Their 79-63 win at Wake Forest Tuesday did help the Big Ten get a 6-6 split in the ACC/Big Ten Challenge. But the Huskers have played a lightweight schedule to date. Its loss was at home to Kent State, 74-60.

But they did do their part against the ACC.

Northwestern (6-1): A 77-57 home loss to Maryland ended the dream of a perfect season.

The Wildcats have never played in an NCAA tournament, and it's hard to see this season changing that. But this is still a competitive club. It has four players with double-digit scoring-averages, and has made 8.7 three-pointers per game. The 'Cats also take care of the ball.

It hasn't hurt that Northwestern's opponents have shot a bizarrely bad 54.1 percent from the foul line (60-of-111). If that happens in Big Ten play, the 'Cats are going dancing.

Ohio State (4-1): An 8-point halftime lead dissolved and the Buckeyes lost at Duke Wednesday night, but OSU is No. 4 in the nation with good reason.

That starts with the league's top scorer, Deshaun Thomas (22.4 ppg). Then there's the league's best defender, Aaron Craft.

The Buckeyes average just nine turnovers a game. That's good stuff. If this team gets some production from its big players, look out.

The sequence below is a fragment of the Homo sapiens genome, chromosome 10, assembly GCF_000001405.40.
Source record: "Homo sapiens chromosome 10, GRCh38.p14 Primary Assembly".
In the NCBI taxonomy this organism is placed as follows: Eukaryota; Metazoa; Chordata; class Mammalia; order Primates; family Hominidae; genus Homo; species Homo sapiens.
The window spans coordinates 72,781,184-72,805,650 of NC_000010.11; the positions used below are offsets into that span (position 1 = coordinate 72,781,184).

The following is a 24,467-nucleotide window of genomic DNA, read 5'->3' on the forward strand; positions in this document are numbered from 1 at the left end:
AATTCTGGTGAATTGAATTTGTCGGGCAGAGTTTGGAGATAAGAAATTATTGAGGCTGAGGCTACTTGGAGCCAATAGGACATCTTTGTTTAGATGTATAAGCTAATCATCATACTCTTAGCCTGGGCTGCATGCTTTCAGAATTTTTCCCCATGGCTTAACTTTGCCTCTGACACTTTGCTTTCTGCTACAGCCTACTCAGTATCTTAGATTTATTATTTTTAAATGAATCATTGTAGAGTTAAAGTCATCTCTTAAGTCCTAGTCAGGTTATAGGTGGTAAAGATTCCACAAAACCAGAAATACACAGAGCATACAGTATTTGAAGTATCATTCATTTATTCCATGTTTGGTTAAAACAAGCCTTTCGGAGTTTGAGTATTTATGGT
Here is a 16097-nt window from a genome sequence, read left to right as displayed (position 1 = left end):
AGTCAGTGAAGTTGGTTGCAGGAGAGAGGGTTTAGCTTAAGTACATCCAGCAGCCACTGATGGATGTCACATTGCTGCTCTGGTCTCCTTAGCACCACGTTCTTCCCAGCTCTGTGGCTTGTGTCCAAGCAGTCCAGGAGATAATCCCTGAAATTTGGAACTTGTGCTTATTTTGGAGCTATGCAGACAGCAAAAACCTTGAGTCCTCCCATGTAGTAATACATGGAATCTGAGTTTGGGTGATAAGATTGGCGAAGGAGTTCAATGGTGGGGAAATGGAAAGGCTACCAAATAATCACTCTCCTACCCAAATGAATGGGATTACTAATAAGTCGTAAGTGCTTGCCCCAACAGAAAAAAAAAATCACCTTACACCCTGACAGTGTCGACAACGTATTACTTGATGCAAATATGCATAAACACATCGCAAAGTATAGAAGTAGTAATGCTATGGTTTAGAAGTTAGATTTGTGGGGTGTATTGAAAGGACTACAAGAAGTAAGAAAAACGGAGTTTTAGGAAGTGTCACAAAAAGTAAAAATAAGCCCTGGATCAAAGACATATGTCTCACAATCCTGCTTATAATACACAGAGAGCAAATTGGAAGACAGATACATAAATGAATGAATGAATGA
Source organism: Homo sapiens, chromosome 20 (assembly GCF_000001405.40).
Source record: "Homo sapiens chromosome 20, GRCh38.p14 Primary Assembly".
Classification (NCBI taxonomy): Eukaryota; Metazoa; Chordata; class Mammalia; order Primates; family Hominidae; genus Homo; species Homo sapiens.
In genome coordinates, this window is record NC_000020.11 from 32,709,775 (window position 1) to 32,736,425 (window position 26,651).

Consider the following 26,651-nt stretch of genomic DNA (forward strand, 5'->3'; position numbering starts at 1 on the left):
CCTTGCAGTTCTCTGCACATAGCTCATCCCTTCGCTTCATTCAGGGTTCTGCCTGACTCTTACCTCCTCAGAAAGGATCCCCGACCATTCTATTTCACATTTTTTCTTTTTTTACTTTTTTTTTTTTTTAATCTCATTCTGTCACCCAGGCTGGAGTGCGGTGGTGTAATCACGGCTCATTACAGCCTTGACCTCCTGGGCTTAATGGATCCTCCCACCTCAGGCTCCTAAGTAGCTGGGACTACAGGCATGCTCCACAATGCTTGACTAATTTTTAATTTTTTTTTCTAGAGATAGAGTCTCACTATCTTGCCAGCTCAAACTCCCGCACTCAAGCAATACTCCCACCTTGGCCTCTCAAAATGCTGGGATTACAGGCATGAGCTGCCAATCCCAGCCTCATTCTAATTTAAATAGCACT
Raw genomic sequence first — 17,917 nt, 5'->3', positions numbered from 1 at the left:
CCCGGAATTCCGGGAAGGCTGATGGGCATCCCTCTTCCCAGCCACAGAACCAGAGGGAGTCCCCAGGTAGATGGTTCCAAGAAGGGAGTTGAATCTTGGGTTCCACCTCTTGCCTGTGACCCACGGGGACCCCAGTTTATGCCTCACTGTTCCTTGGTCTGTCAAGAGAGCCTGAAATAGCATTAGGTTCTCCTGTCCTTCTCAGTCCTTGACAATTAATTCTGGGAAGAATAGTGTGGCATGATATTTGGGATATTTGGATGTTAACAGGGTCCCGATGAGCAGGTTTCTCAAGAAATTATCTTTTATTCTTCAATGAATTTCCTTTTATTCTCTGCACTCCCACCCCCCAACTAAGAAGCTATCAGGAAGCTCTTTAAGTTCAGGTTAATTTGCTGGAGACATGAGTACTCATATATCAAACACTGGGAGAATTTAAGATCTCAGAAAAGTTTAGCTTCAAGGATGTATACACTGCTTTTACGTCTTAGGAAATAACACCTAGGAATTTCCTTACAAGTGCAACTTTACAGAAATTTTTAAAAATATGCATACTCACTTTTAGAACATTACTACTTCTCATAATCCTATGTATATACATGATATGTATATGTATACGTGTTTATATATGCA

Penn State (3-3): The one thing this team had going for it was all-conference guard Tim Frazier. Then, he ruptured an Achilles tendon.

The Nittany Lions are shooting 36 percent from the field and 24.2 percent from 3-point distance. They may not win a game in conference play.

Purdue (3-3): A 73-61 win at Clemson Wednesday night put a little life back in a team that has struggled.

This doesn't look like one of Matt Painter's better teams, but he uses a lot of players and they play hard, so it remains an opponent to be feared.

Wisconsin (4-3): The Badgers have played a tough November schedule, with their losses coming to Florida, Creighton and Virginia.

As always, their game is predicated on defense and not making many turnovers. Bo Ryan led the Badgers to NCAA tourneys in each of his first 11 seasons as their coach. If he makes it 12, he may be the league's Coach of the Year.